“We just have to keep our heads and a strong mentality and obviously, hopefully, [Danny Rose] Rosey is okay as well and if anything we will have a chat and discuss what happened. He’s got a strong mentality, he’s a strong guy.”
Hudson-Odoi went on to say that teammate Sterling had spoken to him about racism in football.
Sterling the ‘measured voice for good’
Sterling has developed into not only England’s most influential player on the pitch – scoring a hat-trick in the team’s comprehensive win over the Czech Republic at the weekend – but a powerful voice off the field, too.
As former England striker Gary Lineker posted on Twitter: “He’s not only one of our most important players but @sterling7 has become an intelligent, assured and measured voice for good in our game and our society.”
In a powerful column for the Players’ Tribune last year, Sterling called out sections of the English media for their constant criticisms of his lifestyle, saying “they hate what they don’t even know.”
Last December, the former Liverpool player was the victim of alleged racist abuse during an English Premier League match at Chelsea and afterwards accused some sections of the media of helping to “fuel racism” with their portrayal of young black footballers.
In an Instagram post, Sterling highlighted how young black footballers were being treated differently, screen-grabbing a MailOnline article about young City player, Tosin Adarabioyo, and comparing it with an article on another young City player, Phil Foden.
Both players had bought multi-million dollar homes for their mums. The headline for Adarabioyo read: “Young Manchester City footballer, 20, on £25,000 a week splashes out on market for £2.25m despite having never started a Premier League match,” while the story on Foden published a few months earlier read: “Foden buys new £2m home for his mum.”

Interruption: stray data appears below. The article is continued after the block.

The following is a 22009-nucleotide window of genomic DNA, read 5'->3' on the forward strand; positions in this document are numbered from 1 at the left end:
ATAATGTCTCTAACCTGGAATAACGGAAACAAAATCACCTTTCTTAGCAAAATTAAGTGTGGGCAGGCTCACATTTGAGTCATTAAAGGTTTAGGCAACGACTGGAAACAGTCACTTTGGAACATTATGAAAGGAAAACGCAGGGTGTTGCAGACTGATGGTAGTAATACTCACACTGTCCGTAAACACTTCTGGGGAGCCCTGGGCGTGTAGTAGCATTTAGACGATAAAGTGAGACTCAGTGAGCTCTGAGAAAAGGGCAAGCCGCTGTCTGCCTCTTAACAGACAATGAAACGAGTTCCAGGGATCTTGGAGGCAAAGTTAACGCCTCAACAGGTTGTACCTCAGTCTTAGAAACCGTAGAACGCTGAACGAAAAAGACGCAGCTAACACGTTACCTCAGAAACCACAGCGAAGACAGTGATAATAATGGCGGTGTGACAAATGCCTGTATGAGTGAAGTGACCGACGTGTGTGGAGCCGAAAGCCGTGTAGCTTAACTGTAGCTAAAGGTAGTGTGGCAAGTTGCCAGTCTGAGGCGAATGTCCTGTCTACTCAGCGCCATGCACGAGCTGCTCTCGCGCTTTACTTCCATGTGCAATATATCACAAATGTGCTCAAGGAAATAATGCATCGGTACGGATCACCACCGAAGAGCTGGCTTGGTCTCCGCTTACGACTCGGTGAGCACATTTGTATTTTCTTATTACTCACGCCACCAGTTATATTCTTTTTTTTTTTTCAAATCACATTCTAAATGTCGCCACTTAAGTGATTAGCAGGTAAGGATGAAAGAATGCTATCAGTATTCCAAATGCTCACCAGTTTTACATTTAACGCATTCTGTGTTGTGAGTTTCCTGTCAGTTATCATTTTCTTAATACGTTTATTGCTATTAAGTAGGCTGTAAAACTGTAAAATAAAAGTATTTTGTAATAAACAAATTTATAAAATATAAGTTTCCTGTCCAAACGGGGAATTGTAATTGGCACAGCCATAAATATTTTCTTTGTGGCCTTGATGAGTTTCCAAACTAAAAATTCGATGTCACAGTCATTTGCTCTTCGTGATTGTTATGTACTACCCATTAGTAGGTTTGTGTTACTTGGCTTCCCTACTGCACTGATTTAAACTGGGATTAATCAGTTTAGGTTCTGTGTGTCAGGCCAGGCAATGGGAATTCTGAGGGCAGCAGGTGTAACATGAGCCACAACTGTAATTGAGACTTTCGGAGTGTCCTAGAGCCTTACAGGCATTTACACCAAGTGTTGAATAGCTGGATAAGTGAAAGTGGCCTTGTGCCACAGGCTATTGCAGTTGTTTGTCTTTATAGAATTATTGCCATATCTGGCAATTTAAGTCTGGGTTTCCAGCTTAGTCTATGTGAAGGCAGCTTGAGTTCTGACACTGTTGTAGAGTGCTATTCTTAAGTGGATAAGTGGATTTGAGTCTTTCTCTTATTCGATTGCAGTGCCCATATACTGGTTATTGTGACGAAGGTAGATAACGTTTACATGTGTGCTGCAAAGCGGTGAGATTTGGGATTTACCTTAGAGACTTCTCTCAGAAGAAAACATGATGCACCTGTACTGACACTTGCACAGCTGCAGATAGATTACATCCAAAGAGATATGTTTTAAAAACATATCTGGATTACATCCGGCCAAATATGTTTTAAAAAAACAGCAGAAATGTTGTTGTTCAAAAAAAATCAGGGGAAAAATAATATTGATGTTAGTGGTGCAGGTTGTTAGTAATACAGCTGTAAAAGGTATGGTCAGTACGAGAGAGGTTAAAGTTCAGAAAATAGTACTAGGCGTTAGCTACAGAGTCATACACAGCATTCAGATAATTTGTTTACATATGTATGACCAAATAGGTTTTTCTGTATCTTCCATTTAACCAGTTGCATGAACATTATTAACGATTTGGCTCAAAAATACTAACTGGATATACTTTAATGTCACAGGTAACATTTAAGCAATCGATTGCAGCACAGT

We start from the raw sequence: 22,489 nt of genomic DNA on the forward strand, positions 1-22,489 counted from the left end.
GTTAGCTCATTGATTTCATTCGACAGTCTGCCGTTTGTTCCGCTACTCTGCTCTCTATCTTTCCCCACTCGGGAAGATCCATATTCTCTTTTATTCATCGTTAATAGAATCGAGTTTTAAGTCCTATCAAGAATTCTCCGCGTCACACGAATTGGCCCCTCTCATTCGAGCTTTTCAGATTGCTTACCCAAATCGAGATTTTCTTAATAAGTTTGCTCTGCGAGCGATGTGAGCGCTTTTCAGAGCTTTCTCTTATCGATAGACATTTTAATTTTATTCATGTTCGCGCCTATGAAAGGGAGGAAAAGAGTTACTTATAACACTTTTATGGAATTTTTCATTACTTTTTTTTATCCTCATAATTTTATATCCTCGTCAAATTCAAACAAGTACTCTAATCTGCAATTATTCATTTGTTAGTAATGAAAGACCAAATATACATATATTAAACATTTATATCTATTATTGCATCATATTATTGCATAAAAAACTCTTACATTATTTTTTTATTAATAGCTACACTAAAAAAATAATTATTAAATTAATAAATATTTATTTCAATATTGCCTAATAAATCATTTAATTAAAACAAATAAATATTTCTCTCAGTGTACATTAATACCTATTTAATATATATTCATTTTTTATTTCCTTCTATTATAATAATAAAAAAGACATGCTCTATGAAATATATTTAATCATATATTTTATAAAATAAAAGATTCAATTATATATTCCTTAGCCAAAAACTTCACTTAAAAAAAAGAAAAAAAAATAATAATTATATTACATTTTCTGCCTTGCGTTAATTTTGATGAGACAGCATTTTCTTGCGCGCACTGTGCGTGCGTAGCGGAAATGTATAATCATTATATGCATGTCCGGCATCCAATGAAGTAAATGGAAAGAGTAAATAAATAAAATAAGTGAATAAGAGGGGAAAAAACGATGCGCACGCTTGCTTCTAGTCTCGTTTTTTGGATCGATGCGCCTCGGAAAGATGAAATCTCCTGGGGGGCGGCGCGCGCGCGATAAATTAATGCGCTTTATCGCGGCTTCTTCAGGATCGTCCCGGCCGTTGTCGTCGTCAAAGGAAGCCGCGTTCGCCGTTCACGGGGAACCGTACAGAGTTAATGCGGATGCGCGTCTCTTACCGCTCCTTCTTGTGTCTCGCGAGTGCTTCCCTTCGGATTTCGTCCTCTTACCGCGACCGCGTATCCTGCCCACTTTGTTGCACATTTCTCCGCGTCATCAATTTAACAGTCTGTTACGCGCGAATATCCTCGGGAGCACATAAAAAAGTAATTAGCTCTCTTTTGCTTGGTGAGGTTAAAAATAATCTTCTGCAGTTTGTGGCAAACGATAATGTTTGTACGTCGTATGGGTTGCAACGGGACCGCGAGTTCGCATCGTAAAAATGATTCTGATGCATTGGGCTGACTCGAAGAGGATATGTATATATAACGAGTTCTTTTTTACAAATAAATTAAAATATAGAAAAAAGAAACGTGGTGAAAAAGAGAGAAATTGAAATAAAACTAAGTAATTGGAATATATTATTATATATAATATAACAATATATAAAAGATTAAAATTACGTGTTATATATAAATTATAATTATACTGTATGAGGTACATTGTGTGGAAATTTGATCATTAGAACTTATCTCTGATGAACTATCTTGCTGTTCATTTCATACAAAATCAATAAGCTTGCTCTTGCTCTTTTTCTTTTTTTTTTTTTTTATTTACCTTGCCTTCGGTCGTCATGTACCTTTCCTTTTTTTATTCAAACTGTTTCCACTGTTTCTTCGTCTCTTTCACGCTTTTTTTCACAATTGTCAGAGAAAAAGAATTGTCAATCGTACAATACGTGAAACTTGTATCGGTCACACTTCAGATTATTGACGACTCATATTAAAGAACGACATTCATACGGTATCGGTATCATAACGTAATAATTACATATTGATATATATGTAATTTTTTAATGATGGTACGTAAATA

Sterling wrote on Instagram: “The young black kid is looked at in a bad light. Which helps fuel racism an[d] aggressive behavior. So for all the newspapers that don’t understand why people are racist in this day and age all I have to say is have a second thought about fair publicity an[d] give all players an equal chance.”
Earlier this week, England’s Rose – who was racially abused in Serbia in an Under-21 game in 2012 – said his teammate’s comments were “100% spot on.”
There have been several incidents of racists abuse in English football this season with Lord Ouseley, founder of the anti-discrimination body Kick It Out, saying earlier this year that English football’s way of tackling racism was “dysfunctional.”
In a Twitter post after the England match, Kick It Out said: “As we’ve argued countless times, it’s time for @UEFA to take strong, decisive action – fines won’t do. Extended stadium bans or tournament expulsion are what’s needed.”
In the past UEFA has been criticized for a lack of strong punishments for football associations whose fans have chanted racist abuse.
In May 2018, the Russian Football Association was fined $29,000 for racist chanting whilst Turkish club Besitkas was fined $39,400 for a pitch invasion after a cat made it onto the playing surface during a Champions League game in the same season.
The Montenegro Football Association has said it will not comment on the allegations made by the English FA but will, instead, wait for the outcome of UEFA’s investigation.
In a statement, Montenegro’s FA did say that if the investigation concluded that there had been racists incidents at the match “all necessary measures” would be made to identify and then ban the responsible individuals from all football matches organized by the association.
The statement continued that Montenegro’s FA had always been a “committed partner to international football organizations in combating all forms of discrimination on and off the pitch.”
“At the matches played by our respective national teams until now, we have not had any incidents related to religious, gender or racial discrimination and we are fully convinced that there will not be any such incidents in the future,” the statement read.
“In a multicultural and multiethnical society as Montenegro is, there is not any space for such conduct.”